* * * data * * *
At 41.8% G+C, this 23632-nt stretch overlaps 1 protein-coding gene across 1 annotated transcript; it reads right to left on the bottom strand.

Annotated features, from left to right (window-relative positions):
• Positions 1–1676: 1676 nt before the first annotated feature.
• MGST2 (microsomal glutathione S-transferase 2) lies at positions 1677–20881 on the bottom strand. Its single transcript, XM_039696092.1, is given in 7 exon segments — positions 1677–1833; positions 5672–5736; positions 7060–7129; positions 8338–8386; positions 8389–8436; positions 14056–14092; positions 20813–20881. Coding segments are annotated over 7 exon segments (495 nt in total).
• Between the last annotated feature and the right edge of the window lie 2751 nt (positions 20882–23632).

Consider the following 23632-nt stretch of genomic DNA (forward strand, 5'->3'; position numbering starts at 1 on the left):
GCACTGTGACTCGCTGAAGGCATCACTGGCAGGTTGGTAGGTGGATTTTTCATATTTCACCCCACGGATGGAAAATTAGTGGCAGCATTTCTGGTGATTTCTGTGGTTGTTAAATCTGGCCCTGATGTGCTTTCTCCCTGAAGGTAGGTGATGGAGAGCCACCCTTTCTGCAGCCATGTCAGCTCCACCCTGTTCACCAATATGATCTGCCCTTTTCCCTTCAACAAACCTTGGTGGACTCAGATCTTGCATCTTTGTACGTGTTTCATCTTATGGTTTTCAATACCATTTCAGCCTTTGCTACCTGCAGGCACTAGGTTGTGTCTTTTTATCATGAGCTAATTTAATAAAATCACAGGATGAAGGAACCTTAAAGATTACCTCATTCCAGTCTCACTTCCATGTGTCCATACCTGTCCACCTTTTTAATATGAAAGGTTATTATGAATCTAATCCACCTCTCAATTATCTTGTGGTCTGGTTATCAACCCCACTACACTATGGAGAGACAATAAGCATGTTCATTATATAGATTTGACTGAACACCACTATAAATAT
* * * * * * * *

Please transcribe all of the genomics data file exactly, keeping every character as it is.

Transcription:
At 41.8% G+C, this 23632-nt stretch overlaps 1 protein-coding gene across 1 annotated transcript; it reads right to left on the bottom strand.

Annotated features, from left to right (window-relative positions):
• Positions 1–1676: 1676 nt before the first annotated feature.
• MGST2 (microsomal glutathione S-transferase 2) lies at positions 1677–20881 on the bottom strand. Its single transcript, XM_039696092.1, is given in 7 exon segments — positions 1677–1833; positions 5672–5736; positions 7060–7129; positions 8338–8386; positions 8389–8436; positions 14056–14092; positions 20813–20881. Coding segments are annotated over 7 exon segments (495 nt in total).
• Between the last annotated feature and the right edge of the window lie 2751 nt (positions 20882–23632).

Consider the following 23632-nt stretch of genomic DNA (forward strand, 5'->3'; position numbering starts at 1 on the left):
GCACTGTGACTCGCTGAAGGCATCACTGGCAGGTTGGTAGGTGGATTTTTCATATTTCACCCCACGGATGGAAAATTAGTGGCAGCATTTCTGGTGATTTCTGTGGTTGTTAAATCTGGCCCTGATGTGCTTTCTCCCTGAAGGTAGGTGATGGAGAGCCACCCTTTCTGCAGCCATGTCAGCTCCACCCTGTTCACCAATATGATCTGCCCTTTTCCCTTCAACAAACCTTGGTGGACTCAGATCTTGCATCTTTGTACGTGTTTCATCTTATGGTTTTCAATACCATTTCAGCCTTTGCTACCTGCAGGCACTAGGTTGTGTCTTTTTATCATGAGCTAATTTAATAAAATCACAGGATGAAGGAACCTTAAAGATTACCTCATTCCAGTCTCACTTCCATGTGTCCATACCTGTCCACCTTTTTAATATGAAAGGTTATTATGAATCTAATCCACCTCTCAATTATCTTGTGGTCTGGTTATCAACCCCACTACACTATGGAGAGACAATAAGCATGTTCATTATATAGATTTGACTGAACACCACTATAAATAT